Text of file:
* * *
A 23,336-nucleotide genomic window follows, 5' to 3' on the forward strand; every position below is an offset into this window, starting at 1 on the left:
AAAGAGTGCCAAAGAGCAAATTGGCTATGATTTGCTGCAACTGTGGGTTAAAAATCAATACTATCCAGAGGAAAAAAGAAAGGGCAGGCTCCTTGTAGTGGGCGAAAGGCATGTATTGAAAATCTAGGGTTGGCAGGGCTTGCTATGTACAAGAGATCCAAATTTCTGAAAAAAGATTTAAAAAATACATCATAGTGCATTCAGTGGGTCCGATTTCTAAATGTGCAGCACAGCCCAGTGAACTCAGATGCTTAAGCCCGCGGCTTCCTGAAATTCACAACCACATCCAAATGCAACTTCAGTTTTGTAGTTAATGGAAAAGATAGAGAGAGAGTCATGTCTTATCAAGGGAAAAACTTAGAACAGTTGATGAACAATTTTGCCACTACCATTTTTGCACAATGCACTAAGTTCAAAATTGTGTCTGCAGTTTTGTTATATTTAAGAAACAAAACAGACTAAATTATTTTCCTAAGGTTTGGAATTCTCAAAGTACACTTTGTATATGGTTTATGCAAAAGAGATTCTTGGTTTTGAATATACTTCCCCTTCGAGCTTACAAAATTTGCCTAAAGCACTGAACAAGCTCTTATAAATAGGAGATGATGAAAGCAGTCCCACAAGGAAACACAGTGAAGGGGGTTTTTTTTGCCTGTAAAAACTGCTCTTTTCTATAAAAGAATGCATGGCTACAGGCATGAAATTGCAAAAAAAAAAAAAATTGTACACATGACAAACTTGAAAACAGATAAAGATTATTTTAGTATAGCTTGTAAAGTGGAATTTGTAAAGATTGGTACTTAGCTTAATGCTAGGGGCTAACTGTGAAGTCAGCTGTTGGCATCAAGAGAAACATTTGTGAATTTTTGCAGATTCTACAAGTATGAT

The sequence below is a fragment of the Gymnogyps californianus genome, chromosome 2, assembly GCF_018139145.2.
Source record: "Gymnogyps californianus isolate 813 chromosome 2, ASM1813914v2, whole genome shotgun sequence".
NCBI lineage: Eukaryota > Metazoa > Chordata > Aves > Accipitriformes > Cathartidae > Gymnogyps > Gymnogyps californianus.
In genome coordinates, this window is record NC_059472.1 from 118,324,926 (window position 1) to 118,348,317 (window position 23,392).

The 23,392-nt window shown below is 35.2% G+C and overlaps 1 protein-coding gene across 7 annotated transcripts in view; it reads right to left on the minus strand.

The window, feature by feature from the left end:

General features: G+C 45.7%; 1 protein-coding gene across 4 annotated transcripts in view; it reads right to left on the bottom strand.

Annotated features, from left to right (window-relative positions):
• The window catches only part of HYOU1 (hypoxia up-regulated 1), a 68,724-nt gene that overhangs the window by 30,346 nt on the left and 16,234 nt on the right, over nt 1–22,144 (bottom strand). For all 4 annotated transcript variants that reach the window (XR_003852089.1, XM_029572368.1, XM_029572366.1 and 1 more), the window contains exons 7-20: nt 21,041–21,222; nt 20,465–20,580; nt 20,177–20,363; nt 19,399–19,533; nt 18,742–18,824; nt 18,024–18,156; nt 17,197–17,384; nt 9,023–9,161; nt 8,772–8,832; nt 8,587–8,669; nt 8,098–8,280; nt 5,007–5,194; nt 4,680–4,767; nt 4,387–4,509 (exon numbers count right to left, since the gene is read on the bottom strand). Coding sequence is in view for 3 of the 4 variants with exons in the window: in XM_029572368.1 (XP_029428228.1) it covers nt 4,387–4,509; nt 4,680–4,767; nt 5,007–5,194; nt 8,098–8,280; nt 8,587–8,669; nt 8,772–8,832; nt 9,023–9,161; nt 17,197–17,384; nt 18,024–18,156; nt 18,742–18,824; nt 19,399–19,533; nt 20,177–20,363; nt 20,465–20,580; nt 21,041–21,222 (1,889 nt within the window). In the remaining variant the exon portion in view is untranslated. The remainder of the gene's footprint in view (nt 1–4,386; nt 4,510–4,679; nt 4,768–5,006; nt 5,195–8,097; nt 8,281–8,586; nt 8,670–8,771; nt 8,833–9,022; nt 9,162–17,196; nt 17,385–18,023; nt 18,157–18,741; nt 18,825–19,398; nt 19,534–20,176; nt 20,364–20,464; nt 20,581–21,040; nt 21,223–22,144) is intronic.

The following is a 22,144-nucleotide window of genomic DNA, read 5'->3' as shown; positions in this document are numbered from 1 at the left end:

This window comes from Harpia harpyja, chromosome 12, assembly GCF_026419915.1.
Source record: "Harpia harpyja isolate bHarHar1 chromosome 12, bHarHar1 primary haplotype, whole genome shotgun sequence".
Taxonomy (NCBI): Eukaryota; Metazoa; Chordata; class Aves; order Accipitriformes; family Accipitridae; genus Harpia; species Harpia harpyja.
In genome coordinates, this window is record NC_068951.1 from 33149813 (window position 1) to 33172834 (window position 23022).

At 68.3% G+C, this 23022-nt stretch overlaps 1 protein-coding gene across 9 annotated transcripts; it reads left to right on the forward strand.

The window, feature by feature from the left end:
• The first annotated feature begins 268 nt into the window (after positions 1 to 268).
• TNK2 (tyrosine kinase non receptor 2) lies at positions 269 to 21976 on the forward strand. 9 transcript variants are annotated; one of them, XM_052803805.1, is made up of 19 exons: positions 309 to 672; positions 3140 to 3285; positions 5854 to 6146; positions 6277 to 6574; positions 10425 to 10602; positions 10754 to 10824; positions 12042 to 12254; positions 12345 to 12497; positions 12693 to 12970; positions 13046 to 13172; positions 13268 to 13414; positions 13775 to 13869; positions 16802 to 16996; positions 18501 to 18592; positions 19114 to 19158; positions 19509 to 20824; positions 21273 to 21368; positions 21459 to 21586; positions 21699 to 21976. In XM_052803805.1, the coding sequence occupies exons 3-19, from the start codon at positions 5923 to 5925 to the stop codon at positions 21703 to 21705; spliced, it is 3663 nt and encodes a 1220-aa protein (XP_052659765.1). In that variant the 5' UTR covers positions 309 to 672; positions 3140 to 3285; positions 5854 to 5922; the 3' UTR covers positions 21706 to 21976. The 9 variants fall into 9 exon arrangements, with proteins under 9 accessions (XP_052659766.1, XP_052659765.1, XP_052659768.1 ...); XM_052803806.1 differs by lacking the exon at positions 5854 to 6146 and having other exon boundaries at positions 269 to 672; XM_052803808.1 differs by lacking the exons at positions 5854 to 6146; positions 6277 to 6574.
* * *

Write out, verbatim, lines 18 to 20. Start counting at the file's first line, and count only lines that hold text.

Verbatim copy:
The window, feature by feature from the left end:
• The first annotated feature begins 268 nt into the window (after positions 1 to 268).
• TNK2 (tyrosine kinase non receptor 2) lies at positions 269 to 21976 on the forward strand. 9 transcript variants are annotated; one of them, XM_052803805.1, is made up of 19 exons: positions 309 to 672; positions 3140 to 3285; positions 5854 to 6146; positions 6277 to 6574; positions 10425 to 10602; positions 10754 to 10824; positions 12042 to 12254; positions 12345 to 12497; positions 12693 to 12970; positions 13046 to 13172; positions 13268 to 13414; positions 13775 to 13869; positions 16802 to 16996; positions 18501 to 18592; positions 19114 to 19158; positions 19509 to 20824; positions 21273 to 21368; positions 21459 to 21586; positions 21699 to 21976. In XM_052803805.1, the coding sequence occupies exons 3-19, from the start codon at positions 5923 to 5925 to the stop codon at positions 21703 to 21705; spliced, it is 3663 nt and encodes a 1220-aa protein (XP_052659765.1). In that variant the 5' UTR covers positions 309 to 672; positions 3140 to 3285; positions 5854 to 5922; the 3' UTR covers positions 21706 to 21976. The 9 variants fall into 9 exon arrangements, with proteins under 9 accessions (XP_052659766.1, XP_052659765.1, XP_052659768.1 ...); XM_052803806.1 differs by lacking the exon at positions 5854 to 6146 and having other exon boundaries at positions 269 to 672; XM_052803808.1 differs by lacking the exons at positions 5854 to 6146; positions 6277 to 6574.